Submitted by Matthew on 13 May, 2010 - 12:15

The Tory-Liberal government say they will hold a referendum on the Alternative Vote system. It retains constituencies and “first past the post”, but people cast second, third, fourth, etc, preferences as well as first-preference votes, and the winner gets “past the post” only when transferred preferences take him or her past 50% of the turnout.

Like the current system AV leaves smaller parties (other than those with a very localised base) without representation. But it makes parties’ “transfers” — their recommendations as to how the voters who rank them no.1 should use their second, third, etc. preferences — very important.

The Lib Dems, who have long wanted proportional representation, have accepted AV as a good-enough electoral reform for a coalition deal.

It makes no sense for socialists to be last-ditch defenders (on spurious grounds of “ensuring stable government” or the like) of a “first past the post” system producing obviously distorted results.

But it is not true that electoral reform would be a decisive step forward for the left.

We also have to look at who is pushing PR, and the reasons why they advocate what they do.

The key to political progress would still lie with political mobilisation in the roots of the labour movement, not in electoral technique.

The political system in Britain needs much more than tinkering with the vote-counting system before it will be anything like real democracy.


Submitted by Janine on Thu, 20/05/2010 - 14:41

One small point. I think the second paragraph over-estimates the extent to which voters will use their second preference according to the recommendation of their first preference candidate/party.

'Parties' won't transfer their votes - individual voters will. Even less than in the past do parties command such loyalty among their voters that they will be able to simply tell them who to transfer their vote to.

Submitted by martin on Sun, 21/11/2010 - 12:19

In Australia, the only country where the AV system is used, voters do generally use their second preferences according to the recommendations of their first-preference party.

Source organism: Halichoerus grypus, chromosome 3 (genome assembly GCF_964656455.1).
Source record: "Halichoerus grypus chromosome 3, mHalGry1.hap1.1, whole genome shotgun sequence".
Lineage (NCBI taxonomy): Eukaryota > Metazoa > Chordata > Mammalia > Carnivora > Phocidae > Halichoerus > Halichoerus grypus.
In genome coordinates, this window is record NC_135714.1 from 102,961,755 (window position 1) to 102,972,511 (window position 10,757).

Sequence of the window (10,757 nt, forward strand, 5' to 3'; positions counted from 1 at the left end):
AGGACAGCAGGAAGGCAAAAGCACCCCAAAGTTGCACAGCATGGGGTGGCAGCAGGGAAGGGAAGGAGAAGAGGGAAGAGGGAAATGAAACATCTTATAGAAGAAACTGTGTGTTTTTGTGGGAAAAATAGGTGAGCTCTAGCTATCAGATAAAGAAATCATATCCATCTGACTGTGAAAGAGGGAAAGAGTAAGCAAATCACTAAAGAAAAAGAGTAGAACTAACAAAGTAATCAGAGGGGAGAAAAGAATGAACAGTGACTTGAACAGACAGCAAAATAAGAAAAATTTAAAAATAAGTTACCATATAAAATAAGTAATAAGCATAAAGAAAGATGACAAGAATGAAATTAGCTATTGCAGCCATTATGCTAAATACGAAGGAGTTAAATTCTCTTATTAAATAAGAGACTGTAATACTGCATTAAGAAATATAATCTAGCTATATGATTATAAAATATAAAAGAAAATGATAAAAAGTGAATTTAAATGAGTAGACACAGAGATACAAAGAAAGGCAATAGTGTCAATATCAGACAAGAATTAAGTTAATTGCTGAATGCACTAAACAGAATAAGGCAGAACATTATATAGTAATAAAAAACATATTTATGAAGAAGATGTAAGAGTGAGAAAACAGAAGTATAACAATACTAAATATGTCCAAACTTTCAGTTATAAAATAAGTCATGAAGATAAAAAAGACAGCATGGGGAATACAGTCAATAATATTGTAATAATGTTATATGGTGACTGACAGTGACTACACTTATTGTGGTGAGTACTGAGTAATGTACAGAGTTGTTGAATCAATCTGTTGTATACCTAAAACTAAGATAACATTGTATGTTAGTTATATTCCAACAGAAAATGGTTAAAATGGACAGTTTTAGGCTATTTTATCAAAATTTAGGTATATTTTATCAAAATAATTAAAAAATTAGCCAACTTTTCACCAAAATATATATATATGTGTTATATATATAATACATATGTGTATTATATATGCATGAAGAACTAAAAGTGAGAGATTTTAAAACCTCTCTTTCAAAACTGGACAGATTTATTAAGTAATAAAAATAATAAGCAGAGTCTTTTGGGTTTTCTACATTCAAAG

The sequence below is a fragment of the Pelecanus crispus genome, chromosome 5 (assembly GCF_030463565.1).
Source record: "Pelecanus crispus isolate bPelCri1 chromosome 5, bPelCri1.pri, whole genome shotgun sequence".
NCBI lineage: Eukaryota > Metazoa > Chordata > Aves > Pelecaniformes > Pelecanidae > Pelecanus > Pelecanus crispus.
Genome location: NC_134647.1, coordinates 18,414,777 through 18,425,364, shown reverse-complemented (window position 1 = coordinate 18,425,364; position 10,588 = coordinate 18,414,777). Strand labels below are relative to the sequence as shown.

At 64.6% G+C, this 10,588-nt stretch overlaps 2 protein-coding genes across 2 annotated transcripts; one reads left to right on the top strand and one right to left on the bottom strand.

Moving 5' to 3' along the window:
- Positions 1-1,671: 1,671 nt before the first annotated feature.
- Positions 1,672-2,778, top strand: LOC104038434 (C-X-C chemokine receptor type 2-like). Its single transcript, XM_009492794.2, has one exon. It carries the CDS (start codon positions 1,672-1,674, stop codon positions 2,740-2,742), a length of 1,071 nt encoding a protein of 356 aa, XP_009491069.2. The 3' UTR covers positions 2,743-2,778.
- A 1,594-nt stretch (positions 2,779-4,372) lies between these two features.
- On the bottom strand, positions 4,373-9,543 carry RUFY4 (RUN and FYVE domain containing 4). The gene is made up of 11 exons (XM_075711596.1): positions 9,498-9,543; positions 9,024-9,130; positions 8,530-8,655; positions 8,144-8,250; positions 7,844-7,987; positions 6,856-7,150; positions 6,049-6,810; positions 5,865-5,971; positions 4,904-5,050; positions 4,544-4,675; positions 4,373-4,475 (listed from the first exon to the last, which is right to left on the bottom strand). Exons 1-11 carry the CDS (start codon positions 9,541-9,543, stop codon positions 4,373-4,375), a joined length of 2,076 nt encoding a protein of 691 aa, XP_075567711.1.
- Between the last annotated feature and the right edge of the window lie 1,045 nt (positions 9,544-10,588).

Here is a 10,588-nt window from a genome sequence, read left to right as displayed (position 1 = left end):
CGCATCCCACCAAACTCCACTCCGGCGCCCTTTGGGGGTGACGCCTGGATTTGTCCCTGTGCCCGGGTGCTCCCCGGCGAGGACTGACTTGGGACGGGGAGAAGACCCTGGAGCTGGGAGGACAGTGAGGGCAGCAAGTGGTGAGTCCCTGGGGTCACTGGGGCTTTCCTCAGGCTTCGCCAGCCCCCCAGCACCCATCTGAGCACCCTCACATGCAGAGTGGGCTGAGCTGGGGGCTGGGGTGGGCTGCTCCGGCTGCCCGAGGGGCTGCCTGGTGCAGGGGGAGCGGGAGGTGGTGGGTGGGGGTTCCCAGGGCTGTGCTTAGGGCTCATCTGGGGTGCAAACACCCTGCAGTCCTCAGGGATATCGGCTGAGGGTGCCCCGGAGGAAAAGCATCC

That happens despite party loyalty having decayed in Australia as it has in Britain. (It's now not unusual for people to vote one way in state elections and another way in federal elections).

You could say that the preferences go that way because they accord with what voters would want to do anyway (Labour voters prefer to go to Green rather than National or Liberal; National voters prefer to go Liberal rather than Labour or Green, etc.)

But it's not just that. Click here for the example of the Queensland state election in 1995, won by the Nationals on the basis of the Greens atypically switching preferences away from Labor.

Or, for a more general picture, discussing for example the way that right-wing Labor splinter (DLP) preferences, followed by "traditional Labor" voters, kept the conservatives winning elections for many years, click here and here.

It might be that the Lib-Dems would do something like the now-almost-defunct Australian Democrats did, and recommend "split tickets" or make no recommendation. However that policy did lead to the Australian Democrats becoming defunct...

Again, you might argue that Australian voters are "used to" how-to-vote cards, and that it would not catch on in Britain. The reason for doubting that is that success in Australian elections depends quite heavily on negotiating preference deals, and does so because of the logic of the AV system, not for "cultural" reasons.

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